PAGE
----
Mashed potatoes are turkey’s best friend, so you must have them at Thanksgiving. Most people don’t think much about the potatoes. They just grab some at the store and boil them up at the last moment. But potatoes can be so much more. I decided to try a couple new recipes this year. The first one is a new one by Alton Brown for whipped potatoes. It’s from this new Thanksgiving special – Alton’s Countdown to T-Day. These potatoes (Yukon Gold for this recipe) are soaked in the fridge overnight to remove excess starch. Then they are cooked in milk and a ricer is used to create a great texture. For the full recipe, visit Food Network’s website. Below you will find my notes from this recipe.
1. I decided to only do a half recipe this time, so I just halved everything.
2. my Oneida Mandolin made quick work of the potatoes. By slicing them with a mandolin, you have more surface area, making it easier to wash away excess starch. The whole point of getting rid of some starch is to make light, fluffy potatoes that are not gummy.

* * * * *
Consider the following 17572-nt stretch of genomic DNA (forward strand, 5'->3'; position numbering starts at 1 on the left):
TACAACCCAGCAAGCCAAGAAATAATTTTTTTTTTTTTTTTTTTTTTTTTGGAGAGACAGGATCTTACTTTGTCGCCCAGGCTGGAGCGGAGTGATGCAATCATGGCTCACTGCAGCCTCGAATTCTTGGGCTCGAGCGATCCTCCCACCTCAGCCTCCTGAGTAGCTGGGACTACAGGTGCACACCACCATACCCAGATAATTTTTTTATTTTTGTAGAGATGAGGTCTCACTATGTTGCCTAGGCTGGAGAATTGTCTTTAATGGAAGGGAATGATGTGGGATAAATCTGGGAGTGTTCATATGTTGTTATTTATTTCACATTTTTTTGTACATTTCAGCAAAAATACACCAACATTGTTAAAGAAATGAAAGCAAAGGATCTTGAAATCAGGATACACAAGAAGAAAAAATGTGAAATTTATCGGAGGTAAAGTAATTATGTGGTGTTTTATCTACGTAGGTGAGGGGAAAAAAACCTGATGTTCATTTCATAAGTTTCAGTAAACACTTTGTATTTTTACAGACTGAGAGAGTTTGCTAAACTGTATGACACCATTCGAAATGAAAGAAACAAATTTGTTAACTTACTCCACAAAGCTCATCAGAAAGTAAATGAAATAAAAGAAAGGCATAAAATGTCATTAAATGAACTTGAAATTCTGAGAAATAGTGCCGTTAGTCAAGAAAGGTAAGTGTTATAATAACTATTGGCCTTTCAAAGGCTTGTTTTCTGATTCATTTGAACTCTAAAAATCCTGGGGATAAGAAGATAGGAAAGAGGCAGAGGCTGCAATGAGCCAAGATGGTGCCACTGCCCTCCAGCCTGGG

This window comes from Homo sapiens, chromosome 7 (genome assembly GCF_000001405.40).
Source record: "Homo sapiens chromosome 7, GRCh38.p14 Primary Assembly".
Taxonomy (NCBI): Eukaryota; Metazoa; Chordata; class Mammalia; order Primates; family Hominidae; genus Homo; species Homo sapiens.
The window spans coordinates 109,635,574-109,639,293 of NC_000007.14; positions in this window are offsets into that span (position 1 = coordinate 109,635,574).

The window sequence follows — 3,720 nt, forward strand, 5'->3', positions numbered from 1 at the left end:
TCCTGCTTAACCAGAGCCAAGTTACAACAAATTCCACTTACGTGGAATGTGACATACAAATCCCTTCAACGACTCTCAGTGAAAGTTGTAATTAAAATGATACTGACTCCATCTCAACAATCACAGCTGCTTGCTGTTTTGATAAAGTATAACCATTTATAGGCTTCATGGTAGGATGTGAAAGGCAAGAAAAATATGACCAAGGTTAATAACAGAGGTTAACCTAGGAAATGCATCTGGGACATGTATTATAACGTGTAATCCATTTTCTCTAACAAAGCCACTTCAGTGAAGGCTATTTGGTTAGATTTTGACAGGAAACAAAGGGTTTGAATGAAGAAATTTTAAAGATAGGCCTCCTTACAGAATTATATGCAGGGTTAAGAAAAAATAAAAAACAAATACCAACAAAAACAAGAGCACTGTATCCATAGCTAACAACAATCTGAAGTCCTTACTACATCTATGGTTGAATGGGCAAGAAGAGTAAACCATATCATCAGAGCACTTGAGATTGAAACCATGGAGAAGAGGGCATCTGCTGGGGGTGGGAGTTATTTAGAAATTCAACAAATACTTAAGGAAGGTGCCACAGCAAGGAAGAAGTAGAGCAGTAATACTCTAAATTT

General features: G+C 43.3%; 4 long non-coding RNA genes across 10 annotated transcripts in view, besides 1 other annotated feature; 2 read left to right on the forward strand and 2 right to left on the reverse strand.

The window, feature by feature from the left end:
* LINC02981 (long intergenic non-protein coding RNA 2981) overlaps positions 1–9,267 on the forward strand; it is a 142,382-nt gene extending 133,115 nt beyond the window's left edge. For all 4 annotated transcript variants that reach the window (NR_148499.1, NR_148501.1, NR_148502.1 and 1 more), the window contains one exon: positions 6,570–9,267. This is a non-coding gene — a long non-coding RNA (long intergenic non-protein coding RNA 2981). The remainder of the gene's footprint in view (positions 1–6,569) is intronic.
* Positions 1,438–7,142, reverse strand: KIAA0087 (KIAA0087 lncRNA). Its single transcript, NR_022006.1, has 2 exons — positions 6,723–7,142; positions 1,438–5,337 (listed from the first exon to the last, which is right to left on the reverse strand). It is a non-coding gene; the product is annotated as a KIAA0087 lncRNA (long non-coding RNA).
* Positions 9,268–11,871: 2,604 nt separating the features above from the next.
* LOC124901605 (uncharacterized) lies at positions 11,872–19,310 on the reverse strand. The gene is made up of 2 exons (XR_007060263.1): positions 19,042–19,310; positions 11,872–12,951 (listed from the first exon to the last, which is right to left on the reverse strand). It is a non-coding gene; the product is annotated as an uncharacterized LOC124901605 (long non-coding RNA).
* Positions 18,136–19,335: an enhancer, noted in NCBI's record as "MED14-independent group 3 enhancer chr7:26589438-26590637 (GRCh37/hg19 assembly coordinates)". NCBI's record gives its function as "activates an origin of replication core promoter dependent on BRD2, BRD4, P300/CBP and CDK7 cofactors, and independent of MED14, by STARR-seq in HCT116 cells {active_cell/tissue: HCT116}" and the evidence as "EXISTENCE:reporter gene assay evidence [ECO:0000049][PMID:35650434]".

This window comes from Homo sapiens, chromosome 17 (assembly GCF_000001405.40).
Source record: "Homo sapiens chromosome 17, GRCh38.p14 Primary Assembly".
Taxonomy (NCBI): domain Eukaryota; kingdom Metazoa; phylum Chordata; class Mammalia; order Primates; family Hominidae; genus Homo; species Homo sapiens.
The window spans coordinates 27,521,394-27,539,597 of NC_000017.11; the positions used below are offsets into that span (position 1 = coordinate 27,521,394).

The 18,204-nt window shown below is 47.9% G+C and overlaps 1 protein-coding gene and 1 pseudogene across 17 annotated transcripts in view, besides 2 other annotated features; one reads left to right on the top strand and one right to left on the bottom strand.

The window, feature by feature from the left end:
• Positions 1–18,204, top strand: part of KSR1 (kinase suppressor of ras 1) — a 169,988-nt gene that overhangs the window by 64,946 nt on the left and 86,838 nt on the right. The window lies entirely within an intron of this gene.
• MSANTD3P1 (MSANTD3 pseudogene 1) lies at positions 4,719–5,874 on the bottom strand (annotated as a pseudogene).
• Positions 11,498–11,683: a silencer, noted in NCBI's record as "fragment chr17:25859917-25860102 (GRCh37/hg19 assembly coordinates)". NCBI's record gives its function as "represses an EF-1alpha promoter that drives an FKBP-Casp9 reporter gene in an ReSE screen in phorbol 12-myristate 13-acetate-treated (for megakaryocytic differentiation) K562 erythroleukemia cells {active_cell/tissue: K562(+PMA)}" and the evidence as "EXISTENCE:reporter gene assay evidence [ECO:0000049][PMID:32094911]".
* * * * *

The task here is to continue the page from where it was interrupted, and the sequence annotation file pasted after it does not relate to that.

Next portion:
3. Make sure you take the potatoes out of their bath without much water coming with them. Also if you have a salad spinner, use it! When I gave them a spin in my spinner, I got quite a bit of water in the bottom.
4. Be careful not to let the potatoes boil over. Milk tends to cause boil overs if not careful. I took my eyes off the pot for a few minutes and had to hurry back to it to prevent milk from spilling over all my stove top.
5. After using my ricer on the potatoes, I only added a little bit of milk. I didn’t want as much milk in mine as Alton used.
Read my post on Why Use a Ricer for Mashed Potatoes
6. Alton said not to over whip and I think that can’t be stressed enough. You go to all the hard work of making the potatoes and if you whip them too much, you won’t have the return on your time invested.
Delicious potatoes! They have a nice, creamy texture. The thing I like the best about them is the potato flavor. It’s more pronounced than in any other mashed potatoes I have made. A richer flavor and lighter texture make this dish a winner in my mind (and my house!).